Trying to Help Overdoses in the QCA - News and Weather For The Quad Cities -

Trying to Help Overdoses in the QCA

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According to the US attorney general, heroin overdoses are rapidly on the rise. 
     
Between 2006 and 2010, overdoses were up 45% and are believed to be climbing even higher.

But so is the use of a heroin combatant drug, called Narcan. 

Right now, many paramedics carry the drug with them - made to counter act the effect opiates have on people: Making it easier for them to breathe and regain consciousness.

The Attorney General says he wants to see more states train and equip first responders with this drug, saving people before it's too late. 

"It most likely will make them breathe again," says Genesis EMS Coordinator, Chris Webster. "We can use them for prescription drug overdoses, whether that means someone is using the drug maliciously, or someone who has taken more than they should have because they have pain. They may not be using it in a way they think is dangerous, but it is."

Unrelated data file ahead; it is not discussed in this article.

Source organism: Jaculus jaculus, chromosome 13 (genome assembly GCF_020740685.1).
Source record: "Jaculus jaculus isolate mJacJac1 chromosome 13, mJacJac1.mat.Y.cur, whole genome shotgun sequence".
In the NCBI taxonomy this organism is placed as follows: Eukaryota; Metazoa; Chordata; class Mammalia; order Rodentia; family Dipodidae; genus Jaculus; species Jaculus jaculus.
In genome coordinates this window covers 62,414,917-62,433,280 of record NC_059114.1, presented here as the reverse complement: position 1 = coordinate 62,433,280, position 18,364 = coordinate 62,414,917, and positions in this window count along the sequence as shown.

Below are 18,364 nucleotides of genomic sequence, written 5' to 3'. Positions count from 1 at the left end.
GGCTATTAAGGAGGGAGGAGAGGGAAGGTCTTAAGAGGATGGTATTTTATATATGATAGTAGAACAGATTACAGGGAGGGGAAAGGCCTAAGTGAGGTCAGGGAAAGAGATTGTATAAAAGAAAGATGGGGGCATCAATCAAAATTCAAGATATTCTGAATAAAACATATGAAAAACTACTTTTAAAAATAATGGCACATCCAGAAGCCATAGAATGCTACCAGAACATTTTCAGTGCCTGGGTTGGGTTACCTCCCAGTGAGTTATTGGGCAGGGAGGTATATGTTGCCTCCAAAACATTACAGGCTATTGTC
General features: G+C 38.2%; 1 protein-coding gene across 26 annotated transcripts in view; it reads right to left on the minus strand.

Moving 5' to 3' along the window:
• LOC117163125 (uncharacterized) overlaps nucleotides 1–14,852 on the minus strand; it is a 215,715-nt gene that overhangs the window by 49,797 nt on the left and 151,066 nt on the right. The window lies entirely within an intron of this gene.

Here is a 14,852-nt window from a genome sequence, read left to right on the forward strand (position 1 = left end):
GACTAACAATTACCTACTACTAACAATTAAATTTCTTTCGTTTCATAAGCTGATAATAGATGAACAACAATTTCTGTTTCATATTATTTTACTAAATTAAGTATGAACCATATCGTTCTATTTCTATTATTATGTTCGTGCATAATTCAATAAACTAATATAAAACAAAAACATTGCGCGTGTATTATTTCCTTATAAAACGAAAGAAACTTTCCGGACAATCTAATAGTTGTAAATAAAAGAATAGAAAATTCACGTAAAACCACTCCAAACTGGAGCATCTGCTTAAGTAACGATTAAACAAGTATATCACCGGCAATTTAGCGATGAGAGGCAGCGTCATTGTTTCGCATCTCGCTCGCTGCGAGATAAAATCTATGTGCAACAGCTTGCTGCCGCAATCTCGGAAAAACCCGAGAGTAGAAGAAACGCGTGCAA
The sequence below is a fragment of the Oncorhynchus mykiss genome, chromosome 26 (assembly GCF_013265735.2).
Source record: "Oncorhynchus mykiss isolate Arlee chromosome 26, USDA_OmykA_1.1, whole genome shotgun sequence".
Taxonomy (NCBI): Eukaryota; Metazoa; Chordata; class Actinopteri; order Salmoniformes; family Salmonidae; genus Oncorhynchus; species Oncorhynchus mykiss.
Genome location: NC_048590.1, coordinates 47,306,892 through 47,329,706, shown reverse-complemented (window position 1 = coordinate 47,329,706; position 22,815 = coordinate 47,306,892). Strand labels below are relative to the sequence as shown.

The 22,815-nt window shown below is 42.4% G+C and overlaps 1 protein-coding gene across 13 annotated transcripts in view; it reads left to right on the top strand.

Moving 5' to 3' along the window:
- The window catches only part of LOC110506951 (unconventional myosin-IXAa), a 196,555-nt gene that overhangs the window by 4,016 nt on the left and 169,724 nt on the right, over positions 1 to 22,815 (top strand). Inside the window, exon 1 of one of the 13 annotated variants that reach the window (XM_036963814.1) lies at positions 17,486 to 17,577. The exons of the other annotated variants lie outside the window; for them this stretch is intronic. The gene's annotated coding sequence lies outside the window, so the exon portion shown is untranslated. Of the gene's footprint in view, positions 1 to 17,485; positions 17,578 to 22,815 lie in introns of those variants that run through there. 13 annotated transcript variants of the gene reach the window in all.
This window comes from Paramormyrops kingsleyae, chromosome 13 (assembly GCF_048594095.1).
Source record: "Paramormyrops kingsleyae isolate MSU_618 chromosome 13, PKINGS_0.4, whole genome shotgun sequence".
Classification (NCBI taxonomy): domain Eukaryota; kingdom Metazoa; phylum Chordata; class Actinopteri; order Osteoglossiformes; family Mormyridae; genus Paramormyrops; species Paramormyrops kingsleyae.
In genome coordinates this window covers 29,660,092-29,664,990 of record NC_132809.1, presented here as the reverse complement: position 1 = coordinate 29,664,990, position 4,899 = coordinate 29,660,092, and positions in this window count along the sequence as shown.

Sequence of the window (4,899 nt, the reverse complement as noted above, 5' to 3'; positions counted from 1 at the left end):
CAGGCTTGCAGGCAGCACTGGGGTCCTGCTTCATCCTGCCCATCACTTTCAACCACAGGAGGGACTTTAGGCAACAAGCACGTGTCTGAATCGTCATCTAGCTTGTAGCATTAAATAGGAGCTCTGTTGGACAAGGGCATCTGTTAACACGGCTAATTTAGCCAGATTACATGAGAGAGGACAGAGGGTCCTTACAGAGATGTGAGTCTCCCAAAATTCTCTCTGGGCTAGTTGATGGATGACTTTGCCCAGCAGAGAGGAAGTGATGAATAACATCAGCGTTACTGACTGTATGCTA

But what does Narcan do? 

The simplest explanation is it counteracts the effects of opiates, like prescription pain killers. 

But also street drugs like heroin. 

But Webster says Narcan makes the user feel like they never too anything, which isn't always a good thing. 

"That becomes a problem with people who are on prescription medications, because those prescriptions are there for a reason. If we take that away, they will have pain and we can't take it away until the Narcan wears off." 

Right now, Iowa police officers are not allowed to give Narcan to patients. 

But those in Illinois can, which Williams says isn't always a good idea because Narcan can wear off quickly. 

And patients may need more medical attention, very quickly. 

 

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